Productivity Gains Matter
Time spent on needless paperwork, or tasks that are not central to the purpose of your business can be a huge productivity drain. Much of this work appears to be necessary, but still not essential to enabling the operation of the business. Think about compliance and inspection surveys, activity and status reports and having to escalate even small decisions to superiors prior to acting. Some of these activities are dictated by Government decree; others are required by management and still others by our own work habits.
Let’s say you look across your business and discover that literally hundreds of employees are performing the same tedious, manual reporting process every month. Although it may only seem like a couple of hours each month per employee, over a year, this activity consumes thousands of hours of time. You pay for this time and it is being spent on activities that are not core to your operations. Two hours per month for one employee seems a small cost. The accumulation of thousands of hours per year quickly adds up to a lot of money.
You may be tempted to say, “Well, we pay these employees anyway so what difference will it make if we can free up the time?” This is an oddly utilitarian attitude toward productivity that assumes there is no need for increasing the efficiency and effectiveness of the team. The idea that you pay people so it does not matter how their time is spent is not logical. The point of paying the individuals is to gain as much productivity in exchange for the time that you pay for. If you bog them down in paperwork and other non-core activities, you will both pay them and lose the time they could have been working on core operations. Recognizing the causes for existing productivity drains is essential to knowing where to focus efforts to eliminate the waste.
You may also believe that all of the core operational processes are covered by existing employee activity so the supposed gain by freeing up wasted time is in itself a waste of time. This defies logic as well. Freeing people from tasks that distract them from their core activities only increases their attention to your essential purpose. This means potentially thousands of hours of many minds applied to making your core operations better. It also improves morale and creativity as people no longer face the dread of the routine paperwork and other needless tasks that often stretch into their own personal and family time as they struggle to keep up.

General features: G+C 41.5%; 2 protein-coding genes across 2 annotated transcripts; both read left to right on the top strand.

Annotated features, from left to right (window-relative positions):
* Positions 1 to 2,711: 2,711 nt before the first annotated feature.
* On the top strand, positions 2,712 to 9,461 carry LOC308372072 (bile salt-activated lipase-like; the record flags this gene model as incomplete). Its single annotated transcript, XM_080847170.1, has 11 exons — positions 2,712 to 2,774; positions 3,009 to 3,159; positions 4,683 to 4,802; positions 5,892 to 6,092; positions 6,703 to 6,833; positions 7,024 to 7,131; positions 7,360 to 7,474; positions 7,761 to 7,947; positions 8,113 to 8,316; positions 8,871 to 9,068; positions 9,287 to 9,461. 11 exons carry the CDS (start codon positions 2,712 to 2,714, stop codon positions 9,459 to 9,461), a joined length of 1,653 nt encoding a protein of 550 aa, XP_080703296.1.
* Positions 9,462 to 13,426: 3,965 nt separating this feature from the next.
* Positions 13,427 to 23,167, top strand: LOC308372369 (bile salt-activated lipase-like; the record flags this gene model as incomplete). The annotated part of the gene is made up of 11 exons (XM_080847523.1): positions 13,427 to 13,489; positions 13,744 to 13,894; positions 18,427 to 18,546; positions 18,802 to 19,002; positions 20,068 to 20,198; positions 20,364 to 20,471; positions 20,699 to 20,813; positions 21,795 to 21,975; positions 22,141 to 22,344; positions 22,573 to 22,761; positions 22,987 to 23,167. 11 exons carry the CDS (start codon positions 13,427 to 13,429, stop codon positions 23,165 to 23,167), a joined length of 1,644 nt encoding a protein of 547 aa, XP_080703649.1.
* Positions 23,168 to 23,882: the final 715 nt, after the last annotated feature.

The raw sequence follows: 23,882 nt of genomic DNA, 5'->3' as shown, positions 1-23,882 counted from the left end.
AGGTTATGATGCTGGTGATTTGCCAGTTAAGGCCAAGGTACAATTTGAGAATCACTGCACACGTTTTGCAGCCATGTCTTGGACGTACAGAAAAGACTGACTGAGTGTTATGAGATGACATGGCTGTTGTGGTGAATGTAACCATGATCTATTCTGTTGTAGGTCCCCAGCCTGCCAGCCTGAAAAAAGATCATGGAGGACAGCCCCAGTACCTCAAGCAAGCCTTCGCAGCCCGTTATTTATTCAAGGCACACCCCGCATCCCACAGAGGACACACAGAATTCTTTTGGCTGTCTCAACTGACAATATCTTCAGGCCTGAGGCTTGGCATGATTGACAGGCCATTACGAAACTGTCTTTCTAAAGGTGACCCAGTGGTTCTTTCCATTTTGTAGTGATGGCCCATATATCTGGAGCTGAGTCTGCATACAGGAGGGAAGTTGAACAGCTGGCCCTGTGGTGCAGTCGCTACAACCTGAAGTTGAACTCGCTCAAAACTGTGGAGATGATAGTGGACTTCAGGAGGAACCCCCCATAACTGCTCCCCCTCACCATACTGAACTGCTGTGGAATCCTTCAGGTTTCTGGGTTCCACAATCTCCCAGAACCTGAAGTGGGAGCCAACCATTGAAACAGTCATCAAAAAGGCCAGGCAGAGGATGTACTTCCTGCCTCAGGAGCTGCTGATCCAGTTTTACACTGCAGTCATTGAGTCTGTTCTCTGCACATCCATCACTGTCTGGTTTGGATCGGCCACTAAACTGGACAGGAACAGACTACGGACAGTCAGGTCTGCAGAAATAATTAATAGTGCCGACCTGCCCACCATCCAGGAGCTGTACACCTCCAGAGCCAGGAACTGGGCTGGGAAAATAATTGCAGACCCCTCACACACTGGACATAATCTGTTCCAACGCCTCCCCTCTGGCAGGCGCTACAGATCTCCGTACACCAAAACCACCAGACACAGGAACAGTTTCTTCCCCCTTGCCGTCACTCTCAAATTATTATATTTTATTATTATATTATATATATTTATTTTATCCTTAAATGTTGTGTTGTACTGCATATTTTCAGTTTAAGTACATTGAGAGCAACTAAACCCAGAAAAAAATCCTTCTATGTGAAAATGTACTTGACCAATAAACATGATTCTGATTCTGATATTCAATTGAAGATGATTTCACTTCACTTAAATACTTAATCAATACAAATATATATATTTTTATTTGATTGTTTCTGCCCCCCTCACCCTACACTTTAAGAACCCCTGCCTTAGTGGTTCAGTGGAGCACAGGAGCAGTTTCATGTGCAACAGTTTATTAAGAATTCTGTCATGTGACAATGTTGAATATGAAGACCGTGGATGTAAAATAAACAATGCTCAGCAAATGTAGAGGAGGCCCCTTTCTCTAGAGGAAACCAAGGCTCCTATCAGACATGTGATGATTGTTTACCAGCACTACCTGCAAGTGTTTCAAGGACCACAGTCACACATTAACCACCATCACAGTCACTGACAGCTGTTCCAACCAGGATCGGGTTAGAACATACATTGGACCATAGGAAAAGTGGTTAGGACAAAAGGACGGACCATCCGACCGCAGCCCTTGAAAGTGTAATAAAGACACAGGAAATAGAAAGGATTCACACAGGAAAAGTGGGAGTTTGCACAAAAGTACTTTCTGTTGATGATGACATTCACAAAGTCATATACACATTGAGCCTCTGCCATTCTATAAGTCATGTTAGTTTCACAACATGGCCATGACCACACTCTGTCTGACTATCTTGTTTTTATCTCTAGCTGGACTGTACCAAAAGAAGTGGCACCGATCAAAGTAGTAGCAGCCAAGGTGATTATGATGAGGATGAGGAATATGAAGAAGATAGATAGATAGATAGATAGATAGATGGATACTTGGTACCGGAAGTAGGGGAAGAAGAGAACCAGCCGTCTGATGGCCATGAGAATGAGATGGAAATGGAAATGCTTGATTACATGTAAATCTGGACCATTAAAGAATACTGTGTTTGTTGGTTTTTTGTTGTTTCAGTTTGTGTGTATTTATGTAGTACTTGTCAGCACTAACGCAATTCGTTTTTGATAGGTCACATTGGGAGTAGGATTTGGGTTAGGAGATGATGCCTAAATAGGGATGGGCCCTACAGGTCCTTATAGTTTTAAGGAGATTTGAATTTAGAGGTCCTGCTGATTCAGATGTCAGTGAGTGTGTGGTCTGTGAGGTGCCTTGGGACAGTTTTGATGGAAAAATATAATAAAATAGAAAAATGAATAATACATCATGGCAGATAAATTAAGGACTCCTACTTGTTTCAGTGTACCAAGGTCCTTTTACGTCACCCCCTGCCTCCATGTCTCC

Many of these tedious tasks can be automated, converted into apps (in modern parlance) and sometimes even eliminated as information can be derived via other computerized means. How do you count the benefits of this? Maybe you won’t save any money by focusing more effort on core operations, but you will almost certainly see a long term productivity increase and you will gain a highly motivated and happy team in the process. Don’t neglect the small tasks that drain away productive time by simply assuming that it is a small and insignificant cost. They add up very quickly and the impact of eliminating wasted time will be a huge boost to your productivity.